Course Syllabus for "ENGL301: Introduction to Literary Theory".

This course will introduce you to the field of literary theory, a central component of contemporary studies in English and world literature. As you progress through this course, you will gain knowledge of the various premises and methods available to you as a critical reader of literature. You will identify and engage with key questions that have animated - and continue to animate - theoretical discussions among literary scholars and critics, including issues pertaining to ideology, cultural value, the patriarchal and colonial biases of Western culture and literature, and more. The structure of this course is historically based, arranged as a genealogy of theoretical paradigms, beginning in the early 20th century - when literary theory first developed as a formal discipline - and following the evolution of literary theory into the present day. From text-centric Russian formalism to contemporary gynocriticism and trauma theory, you will explore the basic principles and preeminent texts that have defined many of the major critical debates surrounding literature over the past hundred years.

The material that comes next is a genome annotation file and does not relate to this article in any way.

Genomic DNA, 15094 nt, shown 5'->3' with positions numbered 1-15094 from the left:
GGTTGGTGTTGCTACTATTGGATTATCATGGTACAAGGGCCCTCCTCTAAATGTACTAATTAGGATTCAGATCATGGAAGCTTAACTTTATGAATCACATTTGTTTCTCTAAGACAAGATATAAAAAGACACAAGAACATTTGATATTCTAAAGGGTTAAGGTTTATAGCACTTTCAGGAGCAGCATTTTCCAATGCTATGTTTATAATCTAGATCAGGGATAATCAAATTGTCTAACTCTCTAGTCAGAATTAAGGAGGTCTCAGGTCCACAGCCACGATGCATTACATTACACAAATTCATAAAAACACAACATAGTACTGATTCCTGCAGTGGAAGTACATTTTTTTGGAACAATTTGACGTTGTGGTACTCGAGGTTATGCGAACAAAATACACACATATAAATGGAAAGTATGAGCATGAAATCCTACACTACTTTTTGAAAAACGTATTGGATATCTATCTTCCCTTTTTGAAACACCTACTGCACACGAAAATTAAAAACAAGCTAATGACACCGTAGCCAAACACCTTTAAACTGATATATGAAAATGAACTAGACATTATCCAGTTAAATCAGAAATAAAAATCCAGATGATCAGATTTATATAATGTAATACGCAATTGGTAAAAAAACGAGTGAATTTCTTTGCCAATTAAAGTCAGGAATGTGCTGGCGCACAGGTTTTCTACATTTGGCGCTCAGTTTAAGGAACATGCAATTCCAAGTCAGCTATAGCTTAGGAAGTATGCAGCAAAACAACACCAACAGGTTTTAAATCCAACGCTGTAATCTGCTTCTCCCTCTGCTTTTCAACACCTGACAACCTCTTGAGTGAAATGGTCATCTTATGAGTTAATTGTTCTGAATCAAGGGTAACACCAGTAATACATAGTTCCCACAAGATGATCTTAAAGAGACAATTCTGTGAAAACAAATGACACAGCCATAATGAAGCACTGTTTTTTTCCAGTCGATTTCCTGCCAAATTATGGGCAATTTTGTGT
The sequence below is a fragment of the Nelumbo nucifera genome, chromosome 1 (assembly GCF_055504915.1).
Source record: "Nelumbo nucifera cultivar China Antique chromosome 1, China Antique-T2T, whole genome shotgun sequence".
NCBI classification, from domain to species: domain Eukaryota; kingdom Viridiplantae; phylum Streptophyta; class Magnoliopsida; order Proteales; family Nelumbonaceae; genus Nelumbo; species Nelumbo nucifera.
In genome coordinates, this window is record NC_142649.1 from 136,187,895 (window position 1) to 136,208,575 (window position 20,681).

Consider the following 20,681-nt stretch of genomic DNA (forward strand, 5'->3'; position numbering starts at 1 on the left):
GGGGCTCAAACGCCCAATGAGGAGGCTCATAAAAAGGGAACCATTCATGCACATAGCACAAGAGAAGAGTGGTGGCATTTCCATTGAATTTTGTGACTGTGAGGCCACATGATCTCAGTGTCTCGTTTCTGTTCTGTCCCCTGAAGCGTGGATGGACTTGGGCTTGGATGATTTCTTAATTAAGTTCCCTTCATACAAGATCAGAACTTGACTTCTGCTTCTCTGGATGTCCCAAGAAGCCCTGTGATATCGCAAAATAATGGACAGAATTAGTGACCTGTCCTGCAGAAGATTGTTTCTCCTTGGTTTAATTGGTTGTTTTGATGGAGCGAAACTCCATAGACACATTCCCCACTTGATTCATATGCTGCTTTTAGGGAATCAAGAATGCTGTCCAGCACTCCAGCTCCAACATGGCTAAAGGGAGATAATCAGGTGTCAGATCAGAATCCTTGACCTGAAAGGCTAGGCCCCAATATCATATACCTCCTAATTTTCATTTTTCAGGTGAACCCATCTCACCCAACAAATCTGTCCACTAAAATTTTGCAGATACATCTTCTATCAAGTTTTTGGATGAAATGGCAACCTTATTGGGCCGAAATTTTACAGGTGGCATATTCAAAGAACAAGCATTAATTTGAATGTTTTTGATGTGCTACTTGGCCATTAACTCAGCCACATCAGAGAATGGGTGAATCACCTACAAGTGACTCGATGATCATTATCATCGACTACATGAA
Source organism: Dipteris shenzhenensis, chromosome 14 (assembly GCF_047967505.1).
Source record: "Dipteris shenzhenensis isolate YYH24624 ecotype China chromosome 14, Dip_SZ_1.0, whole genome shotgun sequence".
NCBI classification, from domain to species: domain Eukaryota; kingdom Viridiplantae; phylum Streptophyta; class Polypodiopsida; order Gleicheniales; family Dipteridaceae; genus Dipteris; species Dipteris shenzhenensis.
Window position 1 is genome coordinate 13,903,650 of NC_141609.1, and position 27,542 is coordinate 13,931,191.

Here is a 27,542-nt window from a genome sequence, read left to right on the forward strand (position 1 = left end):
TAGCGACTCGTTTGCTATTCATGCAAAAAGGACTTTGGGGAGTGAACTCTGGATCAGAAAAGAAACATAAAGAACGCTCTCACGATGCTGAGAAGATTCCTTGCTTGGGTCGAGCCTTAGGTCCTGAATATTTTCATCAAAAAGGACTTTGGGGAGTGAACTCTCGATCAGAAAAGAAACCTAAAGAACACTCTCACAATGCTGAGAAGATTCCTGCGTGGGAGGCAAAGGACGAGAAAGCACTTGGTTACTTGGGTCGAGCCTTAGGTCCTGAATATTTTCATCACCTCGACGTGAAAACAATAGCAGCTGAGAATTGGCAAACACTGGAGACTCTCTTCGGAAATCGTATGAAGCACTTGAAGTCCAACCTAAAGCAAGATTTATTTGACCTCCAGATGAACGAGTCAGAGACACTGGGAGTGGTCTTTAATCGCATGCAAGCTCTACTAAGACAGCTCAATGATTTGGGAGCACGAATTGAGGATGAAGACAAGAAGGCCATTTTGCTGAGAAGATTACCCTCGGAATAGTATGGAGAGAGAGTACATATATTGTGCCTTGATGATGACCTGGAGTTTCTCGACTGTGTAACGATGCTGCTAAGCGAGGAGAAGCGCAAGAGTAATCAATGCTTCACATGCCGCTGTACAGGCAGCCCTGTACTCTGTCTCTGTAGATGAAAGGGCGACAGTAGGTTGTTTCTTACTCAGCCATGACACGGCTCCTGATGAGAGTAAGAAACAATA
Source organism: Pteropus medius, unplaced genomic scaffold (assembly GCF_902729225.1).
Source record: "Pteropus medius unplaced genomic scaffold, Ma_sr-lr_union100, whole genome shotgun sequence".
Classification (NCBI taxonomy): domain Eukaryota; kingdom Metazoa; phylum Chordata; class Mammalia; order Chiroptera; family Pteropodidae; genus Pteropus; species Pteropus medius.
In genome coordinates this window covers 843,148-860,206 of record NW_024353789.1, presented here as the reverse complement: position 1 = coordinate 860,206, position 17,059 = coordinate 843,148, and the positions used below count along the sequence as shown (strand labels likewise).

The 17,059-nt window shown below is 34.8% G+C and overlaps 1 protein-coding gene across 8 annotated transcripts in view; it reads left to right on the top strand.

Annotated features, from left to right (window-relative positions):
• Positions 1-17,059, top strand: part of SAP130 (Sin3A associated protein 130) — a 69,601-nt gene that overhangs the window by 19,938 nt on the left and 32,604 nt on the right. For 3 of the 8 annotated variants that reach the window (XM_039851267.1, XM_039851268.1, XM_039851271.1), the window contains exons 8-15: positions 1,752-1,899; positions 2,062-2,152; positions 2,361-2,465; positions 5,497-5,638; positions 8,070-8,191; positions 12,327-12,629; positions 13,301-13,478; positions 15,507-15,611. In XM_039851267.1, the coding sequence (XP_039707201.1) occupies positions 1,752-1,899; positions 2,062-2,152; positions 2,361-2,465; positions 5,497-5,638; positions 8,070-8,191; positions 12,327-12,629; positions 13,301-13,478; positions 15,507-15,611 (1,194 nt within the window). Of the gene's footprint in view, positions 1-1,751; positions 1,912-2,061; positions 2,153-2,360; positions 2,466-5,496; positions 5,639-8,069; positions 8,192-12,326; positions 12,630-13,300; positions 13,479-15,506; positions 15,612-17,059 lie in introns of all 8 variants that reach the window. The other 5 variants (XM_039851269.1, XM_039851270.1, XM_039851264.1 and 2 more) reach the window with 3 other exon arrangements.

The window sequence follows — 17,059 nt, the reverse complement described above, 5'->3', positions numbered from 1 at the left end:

Learning Outcomes

Upon successful completion of this course, you should be able to:

Course Requirements

In order to take this course, you must:
 
√    have access to a computer;
 
√    have continuous broadband internet access;
 
√    have the ability/permission to install plug-ins or software (e.g. Adobe Reader or Flash);
 
√    have the ability to download and save files and documents to a computer;
 
√    have the ability to open Microsoft files and documents (.doc, .ppt, .xls, etc.);
 
√    have competency in the English language;

√    have read the Saylor Student Handbook; and

√    have completed the following courses from “The Core Program” of the English discipline: ENGL101, ENGL201, ENGL202, ENGL203, and ENGL204.

Course Information

Welcome to ENGL301: Introduction to Literary Theory. General information on this course and its requirements can be found below.

Course Designer: James R. Fleming

Primary Resources: This course uses a range of different free, online resource materials, with primary use of the following materials:

Preliminary Information

Course Overview